Consider Your Schedule: Can you steal an entire week to go on a photo safari? If you’ve got a full week, which includes two days of travel, consider what kind of environment you’d like to explore. Is there a certain kind of wildlife you’ve always wanted to photograph or a part of the country that captures your imagination? “You’ll be immersed in photography during this experience so choose a location that you feel you’ll enjoy experiencing intensely.”

If you have a bit less time, say a long weekend, there are still many options open available. You can easily still travel cross-country with direct flights and a bit of careful planning. In fact, you can find fabulous opportunities that are likely just a few hours drive if you’re on a tight time schedule. Driving to your location will also give you extra flexibility in case your travel arrangements need to be adjusted.

Know Your Gear: While you don’t need to be a professional photographer–most photo safari attendees are avid hobbyists–you do need to have a basic understanding of the manual functions of your camera so that you’ll be in position to take full advantage of the available scenery and wildlife. You’ll need to know how adjust your ISO, aperture and shutter speed settings. Understanding how to bracket your shots will also prove useful. If you’re shooting by water, being able to create a custom white-balance will serve you well in those situations where you’re keen to capture babbling brooks and white waterfalls.

Solo or With Spouse: Taking along a friend or spouse might be a perfect way to make the most of the experience but it can be a recipe for disaster if your expectations aren’t aligned. For example, if your spouse thinks it would be fun to tag along, he (or she) may realize that the shine will wear off quickly after a couple of hours riding on a jeep trying to get that perfect shot of a gazelle. Rick says, “Many safari experiences don’t have spouse programs so make sure to ask questions to see what is-or isn’t–available.” A photo safari might be best attended with a friend or spouse that is equally excited about photography.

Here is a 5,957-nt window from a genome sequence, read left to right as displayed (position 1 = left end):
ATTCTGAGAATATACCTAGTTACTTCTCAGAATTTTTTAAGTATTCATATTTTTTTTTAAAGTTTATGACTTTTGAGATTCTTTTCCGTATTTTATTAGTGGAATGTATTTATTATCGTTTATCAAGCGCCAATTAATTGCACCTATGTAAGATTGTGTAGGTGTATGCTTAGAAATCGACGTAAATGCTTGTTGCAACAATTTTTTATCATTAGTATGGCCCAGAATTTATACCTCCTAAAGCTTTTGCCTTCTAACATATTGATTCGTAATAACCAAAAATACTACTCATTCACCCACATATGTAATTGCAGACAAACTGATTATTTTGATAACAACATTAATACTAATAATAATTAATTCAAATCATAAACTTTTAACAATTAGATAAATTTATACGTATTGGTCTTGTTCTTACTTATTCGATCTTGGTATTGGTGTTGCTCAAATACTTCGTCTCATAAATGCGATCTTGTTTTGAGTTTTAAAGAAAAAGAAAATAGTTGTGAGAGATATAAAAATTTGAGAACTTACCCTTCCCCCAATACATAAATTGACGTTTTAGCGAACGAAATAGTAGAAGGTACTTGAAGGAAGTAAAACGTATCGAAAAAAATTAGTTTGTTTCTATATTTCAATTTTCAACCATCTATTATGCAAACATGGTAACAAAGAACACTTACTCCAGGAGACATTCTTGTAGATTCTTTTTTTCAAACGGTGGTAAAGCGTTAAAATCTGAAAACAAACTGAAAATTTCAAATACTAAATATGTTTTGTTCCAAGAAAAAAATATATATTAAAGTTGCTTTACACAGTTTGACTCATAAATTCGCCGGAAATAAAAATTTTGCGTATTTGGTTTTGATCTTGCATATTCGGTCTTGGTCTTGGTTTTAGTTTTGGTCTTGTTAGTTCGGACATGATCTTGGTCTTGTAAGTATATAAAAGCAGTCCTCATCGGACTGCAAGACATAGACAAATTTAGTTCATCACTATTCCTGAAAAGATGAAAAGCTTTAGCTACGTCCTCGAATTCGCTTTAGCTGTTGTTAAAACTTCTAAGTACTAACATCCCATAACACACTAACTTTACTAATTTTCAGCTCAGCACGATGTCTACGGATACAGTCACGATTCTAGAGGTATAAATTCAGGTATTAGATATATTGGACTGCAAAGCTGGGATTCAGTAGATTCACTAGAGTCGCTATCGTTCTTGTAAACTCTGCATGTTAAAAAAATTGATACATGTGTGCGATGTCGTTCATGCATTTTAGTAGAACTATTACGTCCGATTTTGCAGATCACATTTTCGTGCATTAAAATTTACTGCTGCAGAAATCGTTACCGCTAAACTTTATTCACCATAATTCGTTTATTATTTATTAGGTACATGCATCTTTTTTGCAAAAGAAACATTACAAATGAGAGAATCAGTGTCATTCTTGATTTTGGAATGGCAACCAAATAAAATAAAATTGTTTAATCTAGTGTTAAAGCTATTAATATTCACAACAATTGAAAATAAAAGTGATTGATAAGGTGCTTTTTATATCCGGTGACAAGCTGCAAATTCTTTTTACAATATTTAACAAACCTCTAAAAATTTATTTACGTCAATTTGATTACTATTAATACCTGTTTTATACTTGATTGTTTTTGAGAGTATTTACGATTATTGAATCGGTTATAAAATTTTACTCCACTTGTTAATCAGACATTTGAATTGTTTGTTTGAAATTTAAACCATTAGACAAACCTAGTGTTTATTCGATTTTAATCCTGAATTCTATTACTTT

Keeping on Top of Expenses: Vanselow advises making sure you understand what is included when comparing locations and prices. “Many photo safaris will not include lodging, meals or additional transportation needed to travel between locations. Our safaris include these expenses and some other companies may cover this as well. Just make sure to ask very specific questions so you can accurately compare costs when making a decision.”

Get to Know Your Guide: While many professional photographers today offer different versions of a photo safari, they aren’t all created equal. For example, Vanselow states that his company has spent many years getting to know the areas they travel to and have built relationships with the best guides in each location. They scout the areas and coordinate the times so that photographers aren’t shooting directly into the sun, as an example, and the guides understand which situations are prime opportunities for shooters. “We only put three photographers in a vehicle that holds nine, while other companies might cram nine shooters in one vehicle. We know that not every photographer will have the same vantage point and flexibility when you put too many people in one space, and we want to make sure every one of our guests have equal opportunity to claim those amazing shots.”

Whether you want to take two days or two weeks, there’s a photo adventure waiting for you if you’ll take the first step and start searching!

Capture the Majesty of National Parks

 

When it comes to summer holidays, visiting another state or national park is high on the list for many vacationers. Sometimes the vastness of these natural beauties can overwhelm our senses and interfere with our ability to decide how to best photograph such a vast space. It’s an issue that puzzles many photographers – how do we do justice to the grandness and detail of our country’s natural treasures? We have a few tips to help you capture the essence of the beauty that surrounds you: